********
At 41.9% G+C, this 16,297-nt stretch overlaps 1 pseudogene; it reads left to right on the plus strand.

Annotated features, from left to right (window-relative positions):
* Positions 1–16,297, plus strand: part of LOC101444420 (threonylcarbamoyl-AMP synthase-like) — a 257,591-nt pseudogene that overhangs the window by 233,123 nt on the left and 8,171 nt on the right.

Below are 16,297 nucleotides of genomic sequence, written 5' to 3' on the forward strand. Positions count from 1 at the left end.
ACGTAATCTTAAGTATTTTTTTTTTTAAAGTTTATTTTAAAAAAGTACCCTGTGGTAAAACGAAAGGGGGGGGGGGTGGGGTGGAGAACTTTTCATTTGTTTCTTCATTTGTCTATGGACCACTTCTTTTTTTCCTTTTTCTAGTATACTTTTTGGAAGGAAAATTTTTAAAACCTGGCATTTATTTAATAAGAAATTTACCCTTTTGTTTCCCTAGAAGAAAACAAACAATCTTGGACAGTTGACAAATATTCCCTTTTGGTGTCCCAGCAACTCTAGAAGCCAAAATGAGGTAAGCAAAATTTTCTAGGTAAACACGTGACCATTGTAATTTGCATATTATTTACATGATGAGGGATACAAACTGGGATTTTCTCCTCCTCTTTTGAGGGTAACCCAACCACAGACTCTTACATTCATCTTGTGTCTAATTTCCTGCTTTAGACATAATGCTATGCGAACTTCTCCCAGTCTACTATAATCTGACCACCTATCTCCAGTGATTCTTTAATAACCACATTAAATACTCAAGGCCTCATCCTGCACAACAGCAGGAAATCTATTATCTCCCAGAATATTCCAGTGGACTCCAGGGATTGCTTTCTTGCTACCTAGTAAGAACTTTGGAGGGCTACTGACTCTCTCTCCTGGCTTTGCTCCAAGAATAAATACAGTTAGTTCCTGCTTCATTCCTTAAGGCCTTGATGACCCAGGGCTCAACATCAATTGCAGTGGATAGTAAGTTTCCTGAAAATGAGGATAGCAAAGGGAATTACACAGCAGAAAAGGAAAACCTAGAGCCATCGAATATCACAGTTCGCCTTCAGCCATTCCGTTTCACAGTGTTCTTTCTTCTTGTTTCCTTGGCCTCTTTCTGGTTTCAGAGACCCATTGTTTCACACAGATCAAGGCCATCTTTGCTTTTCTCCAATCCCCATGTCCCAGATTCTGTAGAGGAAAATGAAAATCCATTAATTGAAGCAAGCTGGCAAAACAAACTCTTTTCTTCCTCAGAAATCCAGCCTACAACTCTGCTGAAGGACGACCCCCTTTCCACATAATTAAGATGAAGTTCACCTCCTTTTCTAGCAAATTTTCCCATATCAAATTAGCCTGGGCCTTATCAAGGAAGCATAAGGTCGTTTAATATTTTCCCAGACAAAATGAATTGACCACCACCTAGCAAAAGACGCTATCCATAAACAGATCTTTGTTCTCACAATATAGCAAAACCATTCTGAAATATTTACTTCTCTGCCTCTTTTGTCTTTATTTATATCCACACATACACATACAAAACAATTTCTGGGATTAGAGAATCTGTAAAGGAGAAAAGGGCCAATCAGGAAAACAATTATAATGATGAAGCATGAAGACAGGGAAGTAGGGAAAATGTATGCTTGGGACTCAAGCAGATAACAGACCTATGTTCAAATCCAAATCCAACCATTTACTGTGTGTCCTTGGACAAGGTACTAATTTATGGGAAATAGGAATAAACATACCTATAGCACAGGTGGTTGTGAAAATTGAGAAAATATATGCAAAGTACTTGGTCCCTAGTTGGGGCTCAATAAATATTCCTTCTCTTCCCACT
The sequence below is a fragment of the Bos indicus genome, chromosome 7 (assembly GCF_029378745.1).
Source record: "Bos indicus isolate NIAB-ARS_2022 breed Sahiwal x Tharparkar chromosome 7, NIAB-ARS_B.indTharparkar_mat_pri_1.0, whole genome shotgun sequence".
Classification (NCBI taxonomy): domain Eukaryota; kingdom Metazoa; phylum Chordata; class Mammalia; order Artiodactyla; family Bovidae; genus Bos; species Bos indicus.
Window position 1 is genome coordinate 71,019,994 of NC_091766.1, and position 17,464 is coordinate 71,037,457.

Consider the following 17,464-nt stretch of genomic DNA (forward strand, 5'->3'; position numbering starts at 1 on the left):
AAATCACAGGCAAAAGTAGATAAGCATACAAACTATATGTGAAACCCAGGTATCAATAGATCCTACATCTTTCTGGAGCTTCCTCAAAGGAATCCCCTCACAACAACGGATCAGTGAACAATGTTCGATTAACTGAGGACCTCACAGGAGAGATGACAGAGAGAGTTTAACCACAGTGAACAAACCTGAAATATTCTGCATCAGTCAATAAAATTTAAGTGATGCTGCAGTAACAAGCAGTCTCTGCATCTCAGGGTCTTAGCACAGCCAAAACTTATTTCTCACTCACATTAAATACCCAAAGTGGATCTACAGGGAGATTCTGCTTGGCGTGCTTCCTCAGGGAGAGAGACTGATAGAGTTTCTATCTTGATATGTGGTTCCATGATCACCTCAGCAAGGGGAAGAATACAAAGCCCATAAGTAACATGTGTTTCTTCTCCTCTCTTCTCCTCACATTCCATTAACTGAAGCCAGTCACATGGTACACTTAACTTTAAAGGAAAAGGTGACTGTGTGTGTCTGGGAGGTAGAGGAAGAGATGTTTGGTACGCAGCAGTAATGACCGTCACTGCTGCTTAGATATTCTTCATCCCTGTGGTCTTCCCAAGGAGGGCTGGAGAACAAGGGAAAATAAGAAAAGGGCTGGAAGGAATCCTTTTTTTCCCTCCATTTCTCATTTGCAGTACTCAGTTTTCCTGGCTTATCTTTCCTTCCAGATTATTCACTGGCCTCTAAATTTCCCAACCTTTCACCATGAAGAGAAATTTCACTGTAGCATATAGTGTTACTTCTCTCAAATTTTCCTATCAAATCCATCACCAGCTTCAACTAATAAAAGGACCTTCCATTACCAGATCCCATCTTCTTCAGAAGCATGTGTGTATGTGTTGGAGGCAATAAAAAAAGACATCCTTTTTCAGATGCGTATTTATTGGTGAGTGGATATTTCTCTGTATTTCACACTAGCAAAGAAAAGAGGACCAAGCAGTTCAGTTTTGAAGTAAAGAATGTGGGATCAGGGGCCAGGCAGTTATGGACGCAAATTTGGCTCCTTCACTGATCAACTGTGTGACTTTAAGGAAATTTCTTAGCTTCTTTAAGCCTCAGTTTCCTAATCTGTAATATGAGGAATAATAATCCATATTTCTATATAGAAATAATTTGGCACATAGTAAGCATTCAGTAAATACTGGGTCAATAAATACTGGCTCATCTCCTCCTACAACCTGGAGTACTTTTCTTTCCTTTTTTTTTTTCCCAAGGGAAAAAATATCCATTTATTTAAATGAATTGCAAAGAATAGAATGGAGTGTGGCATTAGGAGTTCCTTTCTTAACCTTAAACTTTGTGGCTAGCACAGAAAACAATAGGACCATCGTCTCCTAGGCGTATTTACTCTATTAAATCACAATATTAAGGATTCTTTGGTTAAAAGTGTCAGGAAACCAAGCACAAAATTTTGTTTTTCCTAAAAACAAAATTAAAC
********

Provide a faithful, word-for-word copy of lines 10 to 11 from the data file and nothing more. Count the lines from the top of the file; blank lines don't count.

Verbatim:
Consider the following 17,464-nt stretch of genomic DNA (forward strand, 5'->3'; position numbering starts at 1 on the left):
AAATCACAGGCAAAAGTAGATAAGCATACAAACTATATGTGAAACCCAGGTATCAATAGATCCTACATCTTTCTGGAGCTTCCTCAAAGGAATCCCCTCACAACAACGGATCAGTGAACAATGTTCGATTAACTGAGGACCTCACAGGAGAGATGACAGAGAGAGTTTAACCACAGTGAACAAACCTGAAATATTCTGCATCAGTCAATAAAATTTAAGTGATGCTGCAGTAACAAGCAGTCTCTGCATCTCAGGGTCTTAGCACAGCCAAAACTTATTTCTCACTCACATTAAATACCCAAAGTGGATCTACAGGGAGATTCTGCTTGGCGTGCTTCCTCAGGGAGAGAGACTGATAGAGTTTCTATCTTGATATGTGGTTCCATGATCACCTCAGCAAGGGGAAGAATACAAAGCCCATAAGTAACATGTGTTTCTTCTCCTCTCTTCTCCTCACATTCCATTAACTGAAGCCAGTCACATGGTACACTTAACTTTAAAGGAAAAGGTGACTGTGTGTGTCTGGGAGGTAGAGGAAGAGATGTTTGGTACGCAGCAGTAATGACCGTCACTGCTGCTTAGATATTCTTCATCCCTGTGGTCTTCCCAAGGAGGGCTGGAGAACAAGGGAAAATAAGAAAAGGGCTGGAAGGAATCCTTTTTTTCCCTCCATTTCTCATTTGCAGTACTCAGTTTTCCTGGCTTATCTTTCCTTCCAGATTATTCACTGGCCTCTAAATTTCCCAACCTTTCACCATGAAGAGAAATTTCACTGTAGCATATAGTGTTACTTCTCTCAAATTTTCCTATCAAATCCATCACCAGCTTCAACTAATAAAAGGACCTTCCATTACCAGATCCCATCTTCTTCAGAAGCATGTGTGTATGTGTTGGAGGCAATAAAAAAAGACATCCTTTTTCAGATGCGTATTTATTGGTGAGTGGATATTTCTCTGTATTTCACACTAGCAAAGAAAAGAGGACCAAGCAGTTCAGTTTTGAAGTAAAGAATGTGGGATCAGGGGCCAGGCAGTTATGGACGCAAATTTGGCTCCTTCACTGATCAACTGTGTGACTTTAAGGAAATTTCTTAGCTTCTTTAAGCCTCAGTTTCCTAATCTGTAATATGAGGAATAATAATCCATATTTCTATATAGAAATAATTTGGCACATAGTAAGCATTCAGTAAATACTGGGTCAATAAATACTGGCTCATCTCCTCCTACAACCTGGAGTACTTTTCTTTCCTTTTTTTTTTTCCCAAGGGAAAAAATATCCATTTATTTAAATGAATTGCAAAGAATAGAATGGAGTGTGGCATTAGGAGTTCCTTTCTTAACCTTAAACTTTGTGGCTAGCACAGAAAACAATAGGACCATCGTCTCCTAGGCGTATTTACTCTATTAAATCACAATATTAAGGATTCTTTGGTTAAAAGTGTCAGGAAACCAAGCACAAAATTTTGTTTTTCCTAAAAACAAAATTAAAC